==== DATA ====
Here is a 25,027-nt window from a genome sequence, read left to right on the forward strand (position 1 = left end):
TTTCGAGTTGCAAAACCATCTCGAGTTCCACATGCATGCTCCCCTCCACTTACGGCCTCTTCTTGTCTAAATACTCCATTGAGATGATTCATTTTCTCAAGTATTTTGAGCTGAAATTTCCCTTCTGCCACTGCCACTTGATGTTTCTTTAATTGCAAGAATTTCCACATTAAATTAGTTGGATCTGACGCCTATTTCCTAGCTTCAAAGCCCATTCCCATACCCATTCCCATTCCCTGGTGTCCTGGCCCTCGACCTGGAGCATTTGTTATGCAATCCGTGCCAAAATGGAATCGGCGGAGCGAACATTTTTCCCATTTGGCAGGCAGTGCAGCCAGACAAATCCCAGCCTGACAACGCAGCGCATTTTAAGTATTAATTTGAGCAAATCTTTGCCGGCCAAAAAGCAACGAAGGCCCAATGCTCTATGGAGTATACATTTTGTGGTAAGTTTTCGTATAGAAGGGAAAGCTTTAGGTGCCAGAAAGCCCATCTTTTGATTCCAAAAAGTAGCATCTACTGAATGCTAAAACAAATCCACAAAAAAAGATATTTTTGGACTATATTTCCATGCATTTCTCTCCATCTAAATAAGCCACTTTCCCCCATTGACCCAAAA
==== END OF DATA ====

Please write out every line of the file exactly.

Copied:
Here is a 25,027-nt window from a genome sequence, read left to right on the forward strand (position 1 = left end):
TTTCGAGTTGCAAAACCATCTCGAGTTCCACATGCATGCTCCCCTCCACTTACGGCCTCTTCTTGTCTAAATACTCCATTGAGATGATTCATTTTCTCAAGTATTTTGAGCTGAAATTTCCCTTCTGCCACTGCCACTTGATGTTTCTTTAATTGCAAGAATTTCCACATTAAATTAGTTGGATCTGACGCCTATTTCCTAGCTTCAAAGCCCATTCCCATACCCATTCCCATTCCCTGGTGTCCTGGCCCTCGACCTGGAGCATTTGTTATGCAATCCGTGCCAAAATGGAATCGGCGGAGCGAACATTTTTCCCATTTGGCAGGCAGTGCAGCCAGACAAATCCCAGCCTGACAACGCAGCGCATTTTAAGTATTAATTTGAGCAAATCTTTGCCGGCCAAAAAGCAACGAAGGCCCAATGCTCTATGGAGTATACATTTTGTGGTAAGTTTTCGTATAGAAGGGAAAGCTTTAGGTGCCAGAAAGCCCATCTTTTGATTCCAAAAAGTAGCATCTACTGAATGCTAAAACAAATCCACAAAAAAAGATATTTTTGGACTATATTTCCATGCATTTCTCTCCATCTAAATAAGCCACTTTCCCCCATTGACCCAAAA